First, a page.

Home Book Reviews The Heart Goes Last

The Heart Goes Last


Here us the remarkable Margaret Atwood looking into the future in her latest novel, as she has done previously. Many of her predictions have come true in her lifetime, scary as they are. This time round, we are introduced to a married couple, Stan and Charmaine, who are living in their car. Stan has lost his job, and with the economic downfall they can see no alternative.

They are always fearful of being attacked during the night, as they try to make themselves comfortable. It seems like as miracle to them when they see an advertisement offering them work and accommodation if they would take part in a so-called “social” experiment. They grabbed at the chance. What did they have to do in return for this sudden bliss? Each second month they had to exchange their home for a prison cell. Stan and Charmaine could not see this as a problem being guinea pigs would take them into safety and security, and that’s what mattered to them in their parlous state.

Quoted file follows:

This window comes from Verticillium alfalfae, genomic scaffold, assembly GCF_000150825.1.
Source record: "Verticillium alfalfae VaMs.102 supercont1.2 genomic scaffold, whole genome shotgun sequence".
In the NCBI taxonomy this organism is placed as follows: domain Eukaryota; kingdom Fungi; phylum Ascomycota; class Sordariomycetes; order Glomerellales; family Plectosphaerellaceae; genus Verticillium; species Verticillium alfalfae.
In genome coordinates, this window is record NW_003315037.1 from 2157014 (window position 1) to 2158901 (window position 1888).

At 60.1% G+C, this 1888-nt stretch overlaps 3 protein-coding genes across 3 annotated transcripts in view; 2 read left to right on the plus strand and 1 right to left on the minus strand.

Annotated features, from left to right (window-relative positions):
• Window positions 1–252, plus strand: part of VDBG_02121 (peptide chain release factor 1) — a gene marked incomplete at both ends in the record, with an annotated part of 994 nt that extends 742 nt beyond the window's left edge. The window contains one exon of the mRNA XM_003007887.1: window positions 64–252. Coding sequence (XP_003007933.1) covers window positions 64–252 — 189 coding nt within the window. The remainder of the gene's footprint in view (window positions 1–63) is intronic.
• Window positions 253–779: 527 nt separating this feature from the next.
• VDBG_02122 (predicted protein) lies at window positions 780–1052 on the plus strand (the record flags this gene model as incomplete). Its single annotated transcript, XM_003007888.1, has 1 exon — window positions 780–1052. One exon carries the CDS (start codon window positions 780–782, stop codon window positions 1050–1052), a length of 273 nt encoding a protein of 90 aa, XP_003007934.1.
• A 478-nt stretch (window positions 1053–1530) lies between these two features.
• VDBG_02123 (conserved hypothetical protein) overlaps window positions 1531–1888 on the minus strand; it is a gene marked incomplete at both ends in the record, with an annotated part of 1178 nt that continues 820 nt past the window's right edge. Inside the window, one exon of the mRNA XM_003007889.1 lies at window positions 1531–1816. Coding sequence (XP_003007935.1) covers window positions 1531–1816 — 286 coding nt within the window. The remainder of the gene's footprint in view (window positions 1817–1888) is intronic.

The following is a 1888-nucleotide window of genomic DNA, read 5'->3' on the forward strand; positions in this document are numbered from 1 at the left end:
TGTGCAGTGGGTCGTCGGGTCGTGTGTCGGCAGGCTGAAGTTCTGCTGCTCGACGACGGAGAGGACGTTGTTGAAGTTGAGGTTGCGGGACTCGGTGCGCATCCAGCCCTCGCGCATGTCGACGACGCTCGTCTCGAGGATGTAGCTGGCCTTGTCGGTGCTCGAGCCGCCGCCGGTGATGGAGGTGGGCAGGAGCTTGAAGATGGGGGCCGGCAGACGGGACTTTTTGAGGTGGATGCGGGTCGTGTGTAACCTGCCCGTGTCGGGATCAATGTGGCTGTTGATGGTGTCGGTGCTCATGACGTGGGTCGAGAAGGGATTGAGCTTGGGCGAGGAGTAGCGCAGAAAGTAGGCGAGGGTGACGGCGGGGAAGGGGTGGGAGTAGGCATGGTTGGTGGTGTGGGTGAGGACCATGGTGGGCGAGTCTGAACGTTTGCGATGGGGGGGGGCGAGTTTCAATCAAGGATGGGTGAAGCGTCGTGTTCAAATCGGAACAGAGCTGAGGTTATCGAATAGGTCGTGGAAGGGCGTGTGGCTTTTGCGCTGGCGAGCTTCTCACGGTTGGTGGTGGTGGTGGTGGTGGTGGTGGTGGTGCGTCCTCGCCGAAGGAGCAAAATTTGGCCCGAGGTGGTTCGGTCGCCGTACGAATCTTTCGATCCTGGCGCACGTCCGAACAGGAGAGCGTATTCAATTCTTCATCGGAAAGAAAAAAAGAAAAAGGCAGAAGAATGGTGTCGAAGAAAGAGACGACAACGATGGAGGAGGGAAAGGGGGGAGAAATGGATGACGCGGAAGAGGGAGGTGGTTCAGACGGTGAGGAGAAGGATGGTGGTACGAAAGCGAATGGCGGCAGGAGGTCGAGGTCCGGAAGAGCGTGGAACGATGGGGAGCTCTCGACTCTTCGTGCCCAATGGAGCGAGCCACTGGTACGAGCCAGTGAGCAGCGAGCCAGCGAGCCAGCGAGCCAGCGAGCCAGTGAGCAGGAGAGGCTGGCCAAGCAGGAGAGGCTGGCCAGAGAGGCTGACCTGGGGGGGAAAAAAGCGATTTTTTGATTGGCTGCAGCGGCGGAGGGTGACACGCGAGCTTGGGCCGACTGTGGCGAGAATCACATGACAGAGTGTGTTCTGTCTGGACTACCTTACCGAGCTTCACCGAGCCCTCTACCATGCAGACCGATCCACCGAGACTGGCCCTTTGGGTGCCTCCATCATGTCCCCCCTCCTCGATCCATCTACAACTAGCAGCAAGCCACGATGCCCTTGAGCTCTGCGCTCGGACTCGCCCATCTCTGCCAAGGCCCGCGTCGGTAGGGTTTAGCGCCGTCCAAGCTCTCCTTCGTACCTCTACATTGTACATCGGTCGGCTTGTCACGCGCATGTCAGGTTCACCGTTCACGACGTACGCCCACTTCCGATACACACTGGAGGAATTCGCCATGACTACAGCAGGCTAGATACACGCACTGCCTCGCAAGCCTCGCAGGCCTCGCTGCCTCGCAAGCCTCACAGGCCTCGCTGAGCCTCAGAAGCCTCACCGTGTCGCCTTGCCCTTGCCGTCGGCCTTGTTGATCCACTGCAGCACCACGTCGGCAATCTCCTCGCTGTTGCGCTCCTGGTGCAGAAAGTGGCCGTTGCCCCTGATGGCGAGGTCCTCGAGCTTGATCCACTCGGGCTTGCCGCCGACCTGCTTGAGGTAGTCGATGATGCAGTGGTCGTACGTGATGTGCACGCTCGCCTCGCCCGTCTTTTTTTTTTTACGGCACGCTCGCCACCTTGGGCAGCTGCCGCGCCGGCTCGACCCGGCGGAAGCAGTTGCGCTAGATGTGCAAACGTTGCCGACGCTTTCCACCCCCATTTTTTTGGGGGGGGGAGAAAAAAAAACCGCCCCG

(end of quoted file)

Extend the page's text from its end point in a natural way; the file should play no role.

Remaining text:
When they grow fond of the couple who are living in their home in the alternate months, things begin to look perilous and they are set to worsen. “We need to smuggle somebody to the outside:” that is outside the Positron Project……..”you’ve been Phil these last few months, but now you’re going to be Stan again, just for a few hours. Then, after that, we can get you out.” This is when Atwood’s novel of a dream society becomes a nightmare. Earlier, prize-winning works like The Handmaid’s Tale” and “The Blind Assassin” are much easier to follow than this new narrative.

Not being able to recommend a Margaret Atwood novel worries this reviewer, a small-town critic, not loving her narratives as before, seems impertinent in the extreme. But such is the case. Reading her wonderful prose has always been rewarding, thought-provoking and full of material for discussion, but The Heart Goes Last fulfils none of that promise, so it is a great disappointment to me personally. Please, not your last book, but hopefully the last one which looks into the bleak future.


PUBLISHED by BLOOMSBURY for a recommended $32.99

Previous articleFreeheld
Next articleFacts, Furphys & Figments – WW1 Revealed